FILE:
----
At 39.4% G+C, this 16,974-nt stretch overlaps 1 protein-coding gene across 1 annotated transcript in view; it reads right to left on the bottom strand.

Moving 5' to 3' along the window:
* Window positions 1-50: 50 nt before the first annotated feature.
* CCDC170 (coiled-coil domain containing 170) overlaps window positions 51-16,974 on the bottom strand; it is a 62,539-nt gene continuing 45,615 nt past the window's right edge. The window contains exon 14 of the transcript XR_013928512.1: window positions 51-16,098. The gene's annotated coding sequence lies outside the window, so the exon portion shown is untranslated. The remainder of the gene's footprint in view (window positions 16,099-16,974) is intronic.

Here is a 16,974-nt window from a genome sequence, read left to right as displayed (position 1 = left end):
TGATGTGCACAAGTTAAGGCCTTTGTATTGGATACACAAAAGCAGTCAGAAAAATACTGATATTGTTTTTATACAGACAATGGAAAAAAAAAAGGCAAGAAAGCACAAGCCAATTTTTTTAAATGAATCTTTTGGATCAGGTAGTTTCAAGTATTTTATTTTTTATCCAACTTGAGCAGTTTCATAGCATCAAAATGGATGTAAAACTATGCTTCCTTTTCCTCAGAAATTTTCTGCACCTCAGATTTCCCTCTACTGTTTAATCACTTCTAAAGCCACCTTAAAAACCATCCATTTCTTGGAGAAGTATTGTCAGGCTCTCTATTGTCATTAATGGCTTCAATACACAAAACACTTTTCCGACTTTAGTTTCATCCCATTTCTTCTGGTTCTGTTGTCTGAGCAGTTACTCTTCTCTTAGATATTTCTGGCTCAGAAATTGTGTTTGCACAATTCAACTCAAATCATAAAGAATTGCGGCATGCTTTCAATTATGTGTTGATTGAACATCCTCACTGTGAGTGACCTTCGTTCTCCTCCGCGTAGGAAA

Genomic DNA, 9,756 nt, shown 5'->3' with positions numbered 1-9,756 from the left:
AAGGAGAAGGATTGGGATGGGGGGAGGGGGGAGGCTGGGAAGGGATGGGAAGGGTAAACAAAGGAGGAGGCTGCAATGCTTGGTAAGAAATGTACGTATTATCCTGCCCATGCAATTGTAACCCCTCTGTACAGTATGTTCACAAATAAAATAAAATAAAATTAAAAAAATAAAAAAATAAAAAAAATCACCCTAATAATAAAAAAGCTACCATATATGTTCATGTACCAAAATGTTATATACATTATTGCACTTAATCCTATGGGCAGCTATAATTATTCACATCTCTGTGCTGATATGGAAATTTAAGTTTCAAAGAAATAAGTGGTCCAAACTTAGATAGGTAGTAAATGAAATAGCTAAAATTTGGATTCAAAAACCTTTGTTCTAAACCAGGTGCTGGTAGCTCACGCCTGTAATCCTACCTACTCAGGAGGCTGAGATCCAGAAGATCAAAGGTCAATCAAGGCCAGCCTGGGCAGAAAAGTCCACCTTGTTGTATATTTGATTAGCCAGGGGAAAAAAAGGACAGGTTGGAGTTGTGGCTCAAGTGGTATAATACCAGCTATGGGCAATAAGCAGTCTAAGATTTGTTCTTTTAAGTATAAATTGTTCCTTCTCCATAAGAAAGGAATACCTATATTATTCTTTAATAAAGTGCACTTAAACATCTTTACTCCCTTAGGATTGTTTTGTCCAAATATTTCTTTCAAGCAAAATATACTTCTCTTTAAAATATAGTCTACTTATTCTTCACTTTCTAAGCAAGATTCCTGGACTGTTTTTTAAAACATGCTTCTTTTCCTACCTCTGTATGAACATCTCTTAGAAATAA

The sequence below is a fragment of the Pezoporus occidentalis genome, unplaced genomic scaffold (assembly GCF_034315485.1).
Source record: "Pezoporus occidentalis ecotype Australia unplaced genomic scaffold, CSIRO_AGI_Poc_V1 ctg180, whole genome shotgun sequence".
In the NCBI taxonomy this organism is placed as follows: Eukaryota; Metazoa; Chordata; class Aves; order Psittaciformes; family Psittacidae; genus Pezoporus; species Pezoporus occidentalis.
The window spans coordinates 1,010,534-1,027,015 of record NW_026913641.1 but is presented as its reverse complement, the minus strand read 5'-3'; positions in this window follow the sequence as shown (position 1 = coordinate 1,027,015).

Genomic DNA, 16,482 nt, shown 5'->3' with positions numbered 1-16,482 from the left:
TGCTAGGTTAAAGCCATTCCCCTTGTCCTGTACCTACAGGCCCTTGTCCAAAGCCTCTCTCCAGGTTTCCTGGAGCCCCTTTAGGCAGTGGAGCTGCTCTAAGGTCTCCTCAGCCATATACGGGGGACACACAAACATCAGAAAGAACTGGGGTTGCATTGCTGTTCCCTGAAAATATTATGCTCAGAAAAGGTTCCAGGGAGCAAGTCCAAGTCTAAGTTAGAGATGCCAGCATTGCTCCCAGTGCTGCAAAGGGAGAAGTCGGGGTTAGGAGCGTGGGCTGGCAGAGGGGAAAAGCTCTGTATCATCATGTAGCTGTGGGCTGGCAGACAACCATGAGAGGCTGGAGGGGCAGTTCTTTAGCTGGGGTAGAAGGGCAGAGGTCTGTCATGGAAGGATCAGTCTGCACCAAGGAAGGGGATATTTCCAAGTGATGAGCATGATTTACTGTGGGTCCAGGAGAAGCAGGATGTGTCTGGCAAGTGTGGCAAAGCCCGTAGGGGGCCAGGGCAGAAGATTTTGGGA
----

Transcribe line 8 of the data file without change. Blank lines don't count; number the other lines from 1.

AAGGAGAAGGATTGGGATGGGGGGAGGGGGGAGGCTGGGAAGGGATGGGAAGGGTAAACAAAGGAGGAGGCTGCAATGCTTGGTAAGAAATGTACGTATTATCCTGCCCATGCAATTGTAACCCCTCTGTACAGTATGTTCACAAATAAAATAAAATAAAATTAAAAAAATAAAAAAATAAAAAAAATCACCCTAATAATAAAAAAGCTACCATATATGTTCATGTACCAAAATGTTATATACATTATTGCACTTAATCCTATGGGCAGCTATAATTATTCACATCTCTGTGCTGATATGGAAATTTAAGTTTCAAAGAAATAAGTGGTCCAAACTTAGATAGGTAGTAAATGAAATAGCTAAAATTTGGATTCAAAAACCTTTGTTCTAAACCAGGTGCTGGTAGCTCACGCCTGTAATCCTACCTACTCAGGAGGCTGAGATCCAGAAGATCAAAGGTCAATCAAGGCCAGCCTGGGCAGAAAAGTCCACCTTGTTGTATATTTGATTAGCCAGGGGAAAAAAAGGACAGGTTGGAGTTGTGGCTCAAGTGGTATAATACCAGCTATGGGCAATAAGCAGTCTAAGATTTGTTCTTTTAAGTATAAATTGTTCCTTCTCCATAAGAAAGGAATACCTATATTATTCTTTAATAAAGTGCACTTAAACATCTTTACTCCCTTAGGATTGTTTTGTCCAAATATTTCTTTCAAGCAAAATATACTTCTCTTTAAAATATAGTCTACTTATTCTTCACTTTCTAAGCAAGATTCCTGGACTGTTTTTTAAAACATGCTTCTTTTCCTACCTCTGTATGAACATCTCTTAGAAATAA